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Megan Pirelli ’13 MBA ’19 (above) and Ashley Ponschok MBA ’19 shared ground-level experience at a food-tech start-up that’s serving up fresh greens for K-12 pupils and food pantry clients.

SNC-Connected Co-Workers Make Sure America Eats Its Greens

There’s a definite St. Norbert flavor to a food-tech start-up that’s putting year-round indoor-grown fresh greens into the diets of K-12 pupils and food pantry clients. For much of the past two years, co-workers connected by their St. Norbert experience made up 40 percent of the company’s young staff.

Megan Pirelli ’13 MBA ’19 majored in philosophy and political science at St. Norbert and had decided on law school next, but an internship at the Organic Trade Board in the UK set her on a mission “to help people be more connected to their food.”

She transferred to the MBA program at St. Norbert from her graduate program in Florida (where she had set up a community garden project). She arrived at Feeding America’s eastern Wisconsin office, planning to work full time while taking MBA classes at night; at Feeding America, she met fellow SNC grad student Ashley Ponschok MBA ’19, who had been following the same work-study balance for a year.

Ponschok, as a biology and chemistry major at the University of Wisconsin, had followed a career in food security after “an a-ha moment” on her graduation day, when she realized she didn’t want to work in a lab, and instead wanted to be out in the world. “My roommate and I Googled ‘biology degree,’ and public health came up.”

Their boss at Feeding America was Alex Tyink, who was preparing to launch Flex Farm, the mobile hydroponics systems at the heart of Fork Farms. Pirelli and Ponschok saw the business in its infancy while Tyink worked on his prototypes in the office. Pirelli and Ponschok shared some MBA classes as their programs overlapped.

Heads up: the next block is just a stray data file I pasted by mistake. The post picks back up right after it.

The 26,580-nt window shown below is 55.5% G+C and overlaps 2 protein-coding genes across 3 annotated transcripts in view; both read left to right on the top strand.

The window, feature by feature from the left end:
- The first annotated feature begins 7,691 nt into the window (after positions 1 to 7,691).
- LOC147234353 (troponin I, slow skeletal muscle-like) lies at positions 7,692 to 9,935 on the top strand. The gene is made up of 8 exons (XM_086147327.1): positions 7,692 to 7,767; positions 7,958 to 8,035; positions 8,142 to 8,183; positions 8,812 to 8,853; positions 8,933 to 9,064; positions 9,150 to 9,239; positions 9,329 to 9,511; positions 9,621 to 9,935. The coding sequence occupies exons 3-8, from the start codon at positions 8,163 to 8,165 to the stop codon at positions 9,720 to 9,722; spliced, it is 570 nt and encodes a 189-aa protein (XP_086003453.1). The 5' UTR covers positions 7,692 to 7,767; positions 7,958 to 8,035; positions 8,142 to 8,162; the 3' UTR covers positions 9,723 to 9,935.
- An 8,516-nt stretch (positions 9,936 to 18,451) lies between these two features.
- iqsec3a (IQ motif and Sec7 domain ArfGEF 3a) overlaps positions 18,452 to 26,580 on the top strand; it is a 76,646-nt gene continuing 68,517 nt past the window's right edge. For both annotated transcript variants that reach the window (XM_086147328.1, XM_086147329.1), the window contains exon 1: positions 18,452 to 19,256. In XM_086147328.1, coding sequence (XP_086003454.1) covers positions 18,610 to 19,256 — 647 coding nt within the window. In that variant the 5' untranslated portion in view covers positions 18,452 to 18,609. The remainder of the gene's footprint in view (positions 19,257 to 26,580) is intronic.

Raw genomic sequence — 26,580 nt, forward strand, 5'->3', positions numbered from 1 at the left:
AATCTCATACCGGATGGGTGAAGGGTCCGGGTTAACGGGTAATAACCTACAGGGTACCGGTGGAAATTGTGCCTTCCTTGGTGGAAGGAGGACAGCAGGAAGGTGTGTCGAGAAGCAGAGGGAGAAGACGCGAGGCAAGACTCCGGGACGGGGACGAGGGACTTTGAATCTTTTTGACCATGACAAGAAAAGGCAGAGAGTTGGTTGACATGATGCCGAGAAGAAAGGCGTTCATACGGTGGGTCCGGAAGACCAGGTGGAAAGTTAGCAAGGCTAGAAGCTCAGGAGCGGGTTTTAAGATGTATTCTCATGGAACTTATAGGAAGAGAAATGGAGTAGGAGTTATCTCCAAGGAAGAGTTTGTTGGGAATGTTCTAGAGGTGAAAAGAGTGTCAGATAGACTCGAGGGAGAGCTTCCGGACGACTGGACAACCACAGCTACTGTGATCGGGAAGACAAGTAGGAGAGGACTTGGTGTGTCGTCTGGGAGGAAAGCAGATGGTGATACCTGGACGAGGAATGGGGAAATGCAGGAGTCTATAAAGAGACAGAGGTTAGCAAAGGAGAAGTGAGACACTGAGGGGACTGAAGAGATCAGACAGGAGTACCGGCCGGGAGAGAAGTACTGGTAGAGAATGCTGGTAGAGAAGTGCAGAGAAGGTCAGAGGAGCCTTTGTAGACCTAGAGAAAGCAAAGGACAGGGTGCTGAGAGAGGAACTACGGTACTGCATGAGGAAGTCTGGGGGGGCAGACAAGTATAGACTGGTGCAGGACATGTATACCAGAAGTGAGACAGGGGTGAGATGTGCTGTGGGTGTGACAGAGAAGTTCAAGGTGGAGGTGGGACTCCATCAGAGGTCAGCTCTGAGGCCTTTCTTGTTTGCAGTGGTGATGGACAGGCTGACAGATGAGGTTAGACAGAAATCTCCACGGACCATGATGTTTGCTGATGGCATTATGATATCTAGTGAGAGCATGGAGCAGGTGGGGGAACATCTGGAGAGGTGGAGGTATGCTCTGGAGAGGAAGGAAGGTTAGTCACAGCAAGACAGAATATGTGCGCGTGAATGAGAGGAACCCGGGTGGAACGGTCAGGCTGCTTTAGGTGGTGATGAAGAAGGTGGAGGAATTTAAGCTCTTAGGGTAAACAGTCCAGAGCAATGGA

“It was tough. Personal life was on hold for two years,” Ponschok said. “When Megan arrived it was great to take some classes with her.”

Pirelli said, “I was able to come to work the morning after classes and put into practice what I had learned.”

After Tyink launched Fork Farms, Ponschok joined him as operations director in 2018. (She just recently returned to her roots in Minneapolis, where she is working as a business consultant.) 

“I loved it, because I’m process-driven, and in my nonprofit work I was motivated by helping people with limited resources. I enjoyed learning about how all our components were made and how they came to life to have a positive effect. I was so excited the first time I went to see a production line at a manufacturer. I had the opportunity to see almost all of our parts made firsthand, because they’re nearly all made in Wisconsin. Every time I visited a manufacturer, I learned something new.”

Pirelli swiftly followed as community engagement director, working with schools (Flex Farm has a K-12 curriculum pack), food pantries and health services. “I’m bringing the mission of the company to life. Of course we have to make sales, but the purpose is for the greater good. I believe in everyone’s right to fresh, locally sourced food, and it is a gift to have the chance to do that with cutting-edge technology with a commercial foundation. In nonprofits, you’re always trying to source the next bit of funding, and it’s hard to plan.” 

“Ashley is the connective tissue, veins and arteries of the organization,” Pirelli explained earlier this year. “And I’m the philosopher, so I’m more like the soul.”

“But Megan is our hands, too,” Ponschok added, “because she reaches out and touches people.”

Aug. 18, 2020